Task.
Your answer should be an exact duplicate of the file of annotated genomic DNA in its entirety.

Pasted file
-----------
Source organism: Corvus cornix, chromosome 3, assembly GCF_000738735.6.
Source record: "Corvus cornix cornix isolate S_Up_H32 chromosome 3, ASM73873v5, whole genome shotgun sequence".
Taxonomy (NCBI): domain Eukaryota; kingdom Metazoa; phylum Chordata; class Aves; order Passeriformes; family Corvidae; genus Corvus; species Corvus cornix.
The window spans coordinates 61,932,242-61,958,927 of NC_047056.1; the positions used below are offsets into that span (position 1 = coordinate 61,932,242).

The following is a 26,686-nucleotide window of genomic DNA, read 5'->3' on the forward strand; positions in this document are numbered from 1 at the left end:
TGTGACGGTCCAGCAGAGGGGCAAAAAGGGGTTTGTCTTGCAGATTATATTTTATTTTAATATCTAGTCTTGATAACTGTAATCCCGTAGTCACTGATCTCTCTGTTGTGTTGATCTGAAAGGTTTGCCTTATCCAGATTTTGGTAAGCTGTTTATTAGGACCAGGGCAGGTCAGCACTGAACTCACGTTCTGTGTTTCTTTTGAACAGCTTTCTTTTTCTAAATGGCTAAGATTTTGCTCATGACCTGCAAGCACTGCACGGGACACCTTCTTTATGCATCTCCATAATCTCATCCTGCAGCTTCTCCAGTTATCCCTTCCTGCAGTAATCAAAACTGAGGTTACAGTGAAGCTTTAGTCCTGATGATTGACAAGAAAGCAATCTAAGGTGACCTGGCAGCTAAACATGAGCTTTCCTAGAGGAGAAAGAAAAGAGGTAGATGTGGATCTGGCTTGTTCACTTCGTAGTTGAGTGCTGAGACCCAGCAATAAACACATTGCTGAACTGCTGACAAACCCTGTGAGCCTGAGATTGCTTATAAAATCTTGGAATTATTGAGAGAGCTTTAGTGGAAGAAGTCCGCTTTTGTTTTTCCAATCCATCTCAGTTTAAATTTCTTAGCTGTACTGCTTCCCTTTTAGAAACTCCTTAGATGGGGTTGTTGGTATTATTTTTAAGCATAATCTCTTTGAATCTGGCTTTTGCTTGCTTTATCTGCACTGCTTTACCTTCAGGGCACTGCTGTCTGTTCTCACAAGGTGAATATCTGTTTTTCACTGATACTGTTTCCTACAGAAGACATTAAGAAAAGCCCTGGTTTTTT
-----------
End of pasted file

Source organism: Corvus cornix, chromosome 3, assembly GCF_000738735.6.
Source record: "Corvus cornix cornix isolate S_Up_H32 chromosome 3, ASM73873v5, whole genome shotgun sequence".
Taxonomy (NCBI): domain Eukaryota; kingdom Metazoa; phylum Chordata; class Aves; order Passeriformes; family Corvidae; genus Corvus; species Corvus cornix.
The window spans coordinates 61,932,242-61,958,927 of NC_047056.1; the positions used below are offsets into that span (position 1 = coordinate 61,932,242).

The following is a 26,686-nucleotide window of genomic DNA, read 5'->3' on the forward strand; positions in this document are numbered from 1 at the left end:
TGTGACGGTCCAGCAGAGGGGCAAAAAGGGGTTTGTCTTGCAGATTATATTTTATTTTAATATCTAGTCTTGATAACTGTAATCCCGTAGTCACTGATCTCTCTGTTGTGTTGATCTGAAAGGTTTGCCTTATCCAGATTTTGGTAAGCTGTTTATTAGGACCAGGGCAGGTCAGCACTGAACTCACGTTCTGTGTTTCTTTTGAACAGCTTTCTTTTTCTAAATGGCTAAGATTTTGCTCATGACCTGCAAGCACTGCACGGGACACCTTCTTTATGCATCTCCATAATCTCATCCTGCAGCTTCTCCAGTTATCCCTTCCTGCAGTAATCAAAACTGAGGTTACAGTGAAGCTTTAGTCCTGATGATTGACAAGAAAGCAATCTAAGGTGACCTGGCAGCTAAACATGAGCTTTCCTAGAGGAGAAAGAAAAGAGGTAGATGTGGATCTGGCTTGTTCACTTCGTAGTTGAGTGCTGAGACCCAGCAATAAACACATTGCTGAACTGCTGACAAACCCTGTGAGCCTGAGATTGCTTATAAAATCTTGGAATTATTGAGAGAGCTTTAGTGGAAGAAGTCCGCTTTTGTTTTTCCAATCCATCTCAGTTTAAATTTCTTAGCTGTACTGCTTCCCTTTTAGAAACTCCTTAGATGGGGTTGTTGGTATTATTTTTAAGCATAATCTCTTTGAATCTGGCTTTTGCTTGCTTTATCTGCACTGCTTTACCTTCAGGGCACTGCTGTCTGTTCTCACAAGGTGAATATCTGTTTTTCACTGATACTGTTTCCTACAGAAGACATTAAGAAAAGCCCTGGTTTTTT